Two of the twentieth century’s greatest women writers honoured
The lives and works of two great literary figures are celebrated with the commemoration of their former homes in London by English Heritage. The plaque to the Caribbean-born writer Jean Rhys (1890-1979) will be unveiled by her grand daughter at Paultons House, Paultons Square, Chelsea, at 3.30pm on 6th March. It was while living here in the 1930s that she developed her career as a novelist and penned Good Morning, Midnight (1939), now considered one of her finest works. The plaque to the Anglo-Irish novelist Elizabeth Bowen (1899-1973) will be installed on the same day at 2 Clarence Terrace, Regents Park, her home for seventeen years and the place in which she wrote her most celebrated works, The Death of the Heart (1938) and The Heat of the Day (1949).
Sir Andrew Motion, said: “Jean Rhys and Elizabeth Bowen are very different kinds of writer, but both made invaluable and unforgettable contributions to writing. In honouring them, the blue plaques scheme does honour to itself.”
Baroness Andrews, Chair of English Heritage, said: “It’s wonderful to see the blue plaques scheme commemorating two of our most important female writers. Although different in many ways, each voice was distinct as they drew on their own experiences to create their work. Each made a vivid mark on literature, and they have left us with a great legacy.”
Jean Rhys was born Ella Gwendoline Rees Williams in Dominica, the daughter of William Williams, a Welsh physician, and Minna, née Lockhart, a white Creole of Scottish descent. Educated at a Catholic convent, she was deeply influenced by her experiences of exploring the wild, isolated estate of the sugar plantation which had belonged to her great-grandfather. A spell at the Perse School, Cambridge, taught her that she would never really belong in cold, grey England, and she retained her Caribbean accent, despite numerous elocution lessons while studying at the Academy of Dramatic Art in London. ‘Jean Rhys’ was one of several stage names she used during her early career as a chorus girl, and she later adopted it as her nom de plume. This stage of her life inspired her third novel Voyage in the Dark (1934).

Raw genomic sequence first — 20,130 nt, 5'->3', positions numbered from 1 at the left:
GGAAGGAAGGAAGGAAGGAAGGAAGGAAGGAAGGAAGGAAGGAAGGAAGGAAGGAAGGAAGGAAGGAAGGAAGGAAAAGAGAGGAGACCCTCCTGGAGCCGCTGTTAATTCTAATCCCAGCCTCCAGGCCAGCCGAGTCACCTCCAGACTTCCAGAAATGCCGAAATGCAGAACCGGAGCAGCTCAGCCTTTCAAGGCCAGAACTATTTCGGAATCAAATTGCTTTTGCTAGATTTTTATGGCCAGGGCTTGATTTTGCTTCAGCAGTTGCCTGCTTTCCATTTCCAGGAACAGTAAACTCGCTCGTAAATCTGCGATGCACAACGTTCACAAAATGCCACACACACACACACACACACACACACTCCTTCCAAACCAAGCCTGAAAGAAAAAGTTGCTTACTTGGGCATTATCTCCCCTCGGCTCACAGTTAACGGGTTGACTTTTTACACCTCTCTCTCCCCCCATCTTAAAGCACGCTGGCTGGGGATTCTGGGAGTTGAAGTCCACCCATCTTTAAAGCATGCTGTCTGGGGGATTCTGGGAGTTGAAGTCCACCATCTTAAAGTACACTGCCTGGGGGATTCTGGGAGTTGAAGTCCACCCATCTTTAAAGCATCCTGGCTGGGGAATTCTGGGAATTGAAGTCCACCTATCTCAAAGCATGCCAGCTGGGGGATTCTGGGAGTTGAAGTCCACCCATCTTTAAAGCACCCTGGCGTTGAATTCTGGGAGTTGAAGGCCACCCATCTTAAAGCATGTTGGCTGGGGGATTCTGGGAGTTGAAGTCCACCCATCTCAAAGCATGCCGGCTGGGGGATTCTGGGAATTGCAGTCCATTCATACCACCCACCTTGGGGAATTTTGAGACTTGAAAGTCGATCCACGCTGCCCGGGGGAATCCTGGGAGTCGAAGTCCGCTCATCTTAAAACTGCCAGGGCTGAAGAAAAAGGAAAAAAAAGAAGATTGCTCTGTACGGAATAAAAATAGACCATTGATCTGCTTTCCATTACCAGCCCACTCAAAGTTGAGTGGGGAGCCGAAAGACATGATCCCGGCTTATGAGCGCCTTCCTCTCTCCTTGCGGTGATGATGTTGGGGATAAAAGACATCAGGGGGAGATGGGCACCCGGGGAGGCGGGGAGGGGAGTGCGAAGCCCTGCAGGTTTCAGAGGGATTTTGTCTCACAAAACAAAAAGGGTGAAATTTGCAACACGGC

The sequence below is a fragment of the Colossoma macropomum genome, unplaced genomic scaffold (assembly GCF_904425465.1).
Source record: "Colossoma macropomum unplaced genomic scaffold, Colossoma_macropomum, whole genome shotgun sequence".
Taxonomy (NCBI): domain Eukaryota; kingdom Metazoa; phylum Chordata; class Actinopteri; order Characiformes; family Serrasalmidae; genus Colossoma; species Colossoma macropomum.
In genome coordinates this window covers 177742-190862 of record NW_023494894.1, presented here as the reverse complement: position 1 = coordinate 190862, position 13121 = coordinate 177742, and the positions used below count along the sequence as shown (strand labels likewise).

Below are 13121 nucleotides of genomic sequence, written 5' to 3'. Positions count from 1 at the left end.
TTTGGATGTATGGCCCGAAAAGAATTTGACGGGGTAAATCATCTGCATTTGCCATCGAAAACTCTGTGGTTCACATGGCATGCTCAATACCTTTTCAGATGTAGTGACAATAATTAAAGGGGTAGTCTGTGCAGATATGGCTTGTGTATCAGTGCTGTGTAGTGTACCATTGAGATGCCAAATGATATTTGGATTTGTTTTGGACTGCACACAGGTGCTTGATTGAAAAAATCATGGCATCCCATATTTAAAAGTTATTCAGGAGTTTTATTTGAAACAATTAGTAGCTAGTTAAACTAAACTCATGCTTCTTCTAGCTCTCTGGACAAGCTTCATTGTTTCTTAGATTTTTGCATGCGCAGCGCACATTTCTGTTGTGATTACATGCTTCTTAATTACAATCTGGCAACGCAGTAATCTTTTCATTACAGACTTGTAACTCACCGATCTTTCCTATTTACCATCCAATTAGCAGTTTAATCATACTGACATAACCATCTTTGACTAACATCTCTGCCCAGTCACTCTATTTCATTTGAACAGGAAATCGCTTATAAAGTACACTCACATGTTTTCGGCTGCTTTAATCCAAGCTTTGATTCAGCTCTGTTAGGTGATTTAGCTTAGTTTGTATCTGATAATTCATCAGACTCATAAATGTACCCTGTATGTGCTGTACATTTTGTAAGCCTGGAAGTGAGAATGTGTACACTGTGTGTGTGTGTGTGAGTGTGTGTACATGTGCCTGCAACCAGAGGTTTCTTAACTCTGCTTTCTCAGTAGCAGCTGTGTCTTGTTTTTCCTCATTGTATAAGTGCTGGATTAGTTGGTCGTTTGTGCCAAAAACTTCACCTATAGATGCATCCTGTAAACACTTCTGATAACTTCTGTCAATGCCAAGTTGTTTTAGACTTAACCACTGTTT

In 1919 Rhys married Dutch journalist Jean Lenglet and moved with him to Paris. After featuring a short story of hers in The Transatlantic Review in 1924, the writer Ford Madox Ford published her first collection of short stories, The Left Bank (1927). He recognised the powerful combination of her colonial perspective with her distinctive ‘stream of consciousness’ technique. Rhys’s affair with Ford, and the breakdown of her marriage, provided the material for her first novel, Quartet (1928), which was first published under the title of Postures.
A return to London in 1928 led to Rhys living with her literary agent Leslie Tilden Smith, whom she married in 1934. Her next three novels, After Leaving Mr Mackenzie (1930), Voyage in the Dark (1934) and Good Morning Midnight (1939) drew on her experience of displacement, poverty and sexual dependence in Paris and London. From 1936 to 1938, Rhys and Tilden Smith made their home at Flat 22 in Paultons House, a large block of flats that had been built in 1935. It was here that Rhys wrote Good Morning, Midnight, not at her desk, but in the mornings while still in bed, which was ‘strewn with pages’. After Tilden Smith’s death in 1945, she married for a third time, and in 1960 moved to Devon, settling in the village of Cheriton Fitzpaine, which is where she wrote Wide Sargasso Sea (1966), her response to Charlotte Brontë’s Jane Eyre. It was this novel, which portrays the first Mrs Rochester’s Caribbean childhood, that brought her fame and it has remained a mainstay of the twentieth-century literary canon ever since.